Give the Gift of Simplified Financial Requirements!
In this season of light, laughter, and giving, budgets and financial reporting are topics that can turn funders and nonprofits Scrooge-like in a flash.
Any grantseeker will tell you that putting together specific budgets to meet the guidelines or detailed templates of funders takes a tremendous amount of time and energy. Many proposals require applicants to slice, dice, and repackage financial information into specific formats. Some funders provide templates with ten categories. Some ask for 20. Some are interested in seeing all travel expenses pulled out separately. Others may require a line item for professional development expenses. The variety can be staggering.
All in all, grantseekers have told us that developing funder budgets is one of the biggest burdens of fundraising. In Project Streamline’s recent report, Practices That Matter, grantseekers told us that providing financial information in their own formats was one of the practices that made the biggest difference to their sanity and effectiveness.
As I’ve said before in various rants and even a recent Nonprofit Spark podcast, budget and financial reporting templates are hugely time-consuming, create the potential for error, ignore the fact that nonprofits have financial systems that generally work for them, and can mask a lack of financial systems capacity. Project Streamline recommends doing away with templates.
Our Guide to Budgets and Financial Reporting lays out some basic principles for grantmakers to consider:
- Use the information that nonprofits already have: Nonprofits use budget and financial report formats that fit into their financial systems, yet funders regularly ask them to slice and dice their financial information into funder-specific formats. Using nonprofits’ existing materials can not only save nonprofits time and add to the “net grant,” it can also give you important insight into a nonprofit’s financial sophistication.
- Align grant schedules with the grantee’s timing, not the funder’s. Funders should make sure two elements of grants—grant start and end dates and reporting periods—align with the grantee organization’s fiscal cycles and project timelines. Too often these schedules are instead based on the funder’s process, regardless of what makes the most sense for the grant.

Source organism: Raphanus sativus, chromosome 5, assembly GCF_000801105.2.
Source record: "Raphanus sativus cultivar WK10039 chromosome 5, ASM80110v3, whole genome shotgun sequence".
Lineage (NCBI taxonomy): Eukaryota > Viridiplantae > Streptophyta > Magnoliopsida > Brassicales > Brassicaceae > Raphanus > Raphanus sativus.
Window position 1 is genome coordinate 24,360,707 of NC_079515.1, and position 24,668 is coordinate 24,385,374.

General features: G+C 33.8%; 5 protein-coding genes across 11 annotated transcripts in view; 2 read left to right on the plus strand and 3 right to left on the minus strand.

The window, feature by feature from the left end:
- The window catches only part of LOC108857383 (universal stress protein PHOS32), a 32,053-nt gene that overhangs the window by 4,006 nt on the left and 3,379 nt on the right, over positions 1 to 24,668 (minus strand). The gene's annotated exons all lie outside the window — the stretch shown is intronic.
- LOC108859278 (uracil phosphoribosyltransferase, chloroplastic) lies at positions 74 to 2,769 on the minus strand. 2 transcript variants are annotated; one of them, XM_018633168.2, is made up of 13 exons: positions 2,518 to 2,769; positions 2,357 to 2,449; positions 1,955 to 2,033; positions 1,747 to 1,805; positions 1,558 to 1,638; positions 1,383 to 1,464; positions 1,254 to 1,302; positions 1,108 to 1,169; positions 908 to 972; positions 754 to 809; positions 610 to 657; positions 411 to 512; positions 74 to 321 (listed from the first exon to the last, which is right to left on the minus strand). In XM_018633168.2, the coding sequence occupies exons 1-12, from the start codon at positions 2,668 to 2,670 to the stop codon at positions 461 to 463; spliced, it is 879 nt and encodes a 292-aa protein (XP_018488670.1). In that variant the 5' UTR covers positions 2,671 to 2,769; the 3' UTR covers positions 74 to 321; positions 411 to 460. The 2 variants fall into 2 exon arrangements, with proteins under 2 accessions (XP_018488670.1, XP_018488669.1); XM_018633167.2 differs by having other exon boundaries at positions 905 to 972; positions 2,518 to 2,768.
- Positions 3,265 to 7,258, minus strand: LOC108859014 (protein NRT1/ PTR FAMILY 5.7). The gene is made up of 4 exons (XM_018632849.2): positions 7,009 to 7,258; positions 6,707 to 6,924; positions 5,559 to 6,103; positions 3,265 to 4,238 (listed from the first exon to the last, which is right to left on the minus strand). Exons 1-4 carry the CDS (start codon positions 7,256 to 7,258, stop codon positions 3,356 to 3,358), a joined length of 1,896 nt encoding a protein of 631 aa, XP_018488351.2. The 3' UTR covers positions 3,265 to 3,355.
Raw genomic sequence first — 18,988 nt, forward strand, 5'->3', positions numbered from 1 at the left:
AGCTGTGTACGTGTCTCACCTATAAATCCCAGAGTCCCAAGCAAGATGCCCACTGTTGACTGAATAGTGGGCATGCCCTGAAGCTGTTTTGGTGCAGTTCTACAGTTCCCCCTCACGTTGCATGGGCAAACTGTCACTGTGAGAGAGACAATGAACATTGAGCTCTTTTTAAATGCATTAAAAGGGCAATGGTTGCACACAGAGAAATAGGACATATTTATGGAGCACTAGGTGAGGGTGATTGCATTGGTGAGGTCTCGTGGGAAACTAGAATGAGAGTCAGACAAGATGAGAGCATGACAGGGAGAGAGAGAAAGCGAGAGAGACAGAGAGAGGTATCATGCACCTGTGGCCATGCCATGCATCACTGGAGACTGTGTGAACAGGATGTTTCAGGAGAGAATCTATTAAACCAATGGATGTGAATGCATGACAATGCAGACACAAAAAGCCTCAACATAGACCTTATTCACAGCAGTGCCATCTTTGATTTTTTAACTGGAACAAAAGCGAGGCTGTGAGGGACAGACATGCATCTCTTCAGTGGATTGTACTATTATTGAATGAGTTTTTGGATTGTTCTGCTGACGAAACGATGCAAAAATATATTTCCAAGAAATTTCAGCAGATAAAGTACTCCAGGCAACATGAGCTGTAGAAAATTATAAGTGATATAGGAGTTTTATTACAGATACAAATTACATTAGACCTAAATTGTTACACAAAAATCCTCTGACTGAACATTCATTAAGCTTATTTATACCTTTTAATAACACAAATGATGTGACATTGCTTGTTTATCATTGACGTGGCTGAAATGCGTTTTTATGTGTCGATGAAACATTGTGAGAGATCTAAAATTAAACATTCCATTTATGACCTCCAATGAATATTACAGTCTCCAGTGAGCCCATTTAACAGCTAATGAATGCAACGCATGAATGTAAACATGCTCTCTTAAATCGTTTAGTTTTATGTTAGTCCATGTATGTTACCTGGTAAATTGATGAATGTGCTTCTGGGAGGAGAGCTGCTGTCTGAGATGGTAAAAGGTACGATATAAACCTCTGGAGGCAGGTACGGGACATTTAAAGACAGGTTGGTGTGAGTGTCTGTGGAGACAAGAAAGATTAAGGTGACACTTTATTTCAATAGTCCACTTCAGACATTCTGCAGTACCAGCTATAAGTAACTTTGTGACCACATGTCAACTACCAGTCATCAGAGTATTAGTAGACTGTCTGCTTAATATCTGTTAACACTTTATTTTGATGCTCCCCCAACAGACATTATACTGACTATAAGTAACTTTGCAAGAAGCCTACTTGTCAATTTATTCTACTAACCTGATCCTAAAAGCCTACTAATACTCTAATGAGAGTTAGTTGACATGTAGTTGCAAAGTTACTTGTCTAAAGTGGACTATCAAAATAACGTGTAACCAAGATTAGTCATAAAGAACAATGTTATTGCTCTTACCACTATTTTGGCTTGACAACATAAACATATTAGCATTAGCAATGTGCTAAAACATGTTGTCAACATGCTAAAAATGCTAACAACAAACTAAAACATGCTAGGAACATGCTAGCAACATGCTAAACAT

- Require less reporting than foundations typically require of grantees. We recommend funders follow three principles:
- Written reporting should generally be required on no more than an annual basis (unless there’s cause for particular concern).
- When a number of funders jointly support a project or program, one budget and financial reporting format should be used, and all funders should agree to accept reports in that format.
- The smaller a grant is, the simpler the grant budget and financial reporting requirements should be. For general operating support grants, the organization’s 990 and annual budget should suffice.
- Ask only for the information you will use. Funders need to know what information to ask for and what they’re going to do with it. This guide includes tools, tips and resources to help with this process.
Check out the guide for more details, tips, and tools related to streamlining your budget requirements.
And friends – stay tuned for next week, when we bring you something with extra zing to add to your eggnog: what if you stopped asking for a budget and financials? Unthinkable? For the Unitarian Universalist Veach Program at Shelter Rock, it was not only thinkable, but, with help from Fun with Financials Nonprofit Financial Crusader, Carol Cantwell, it was also doable.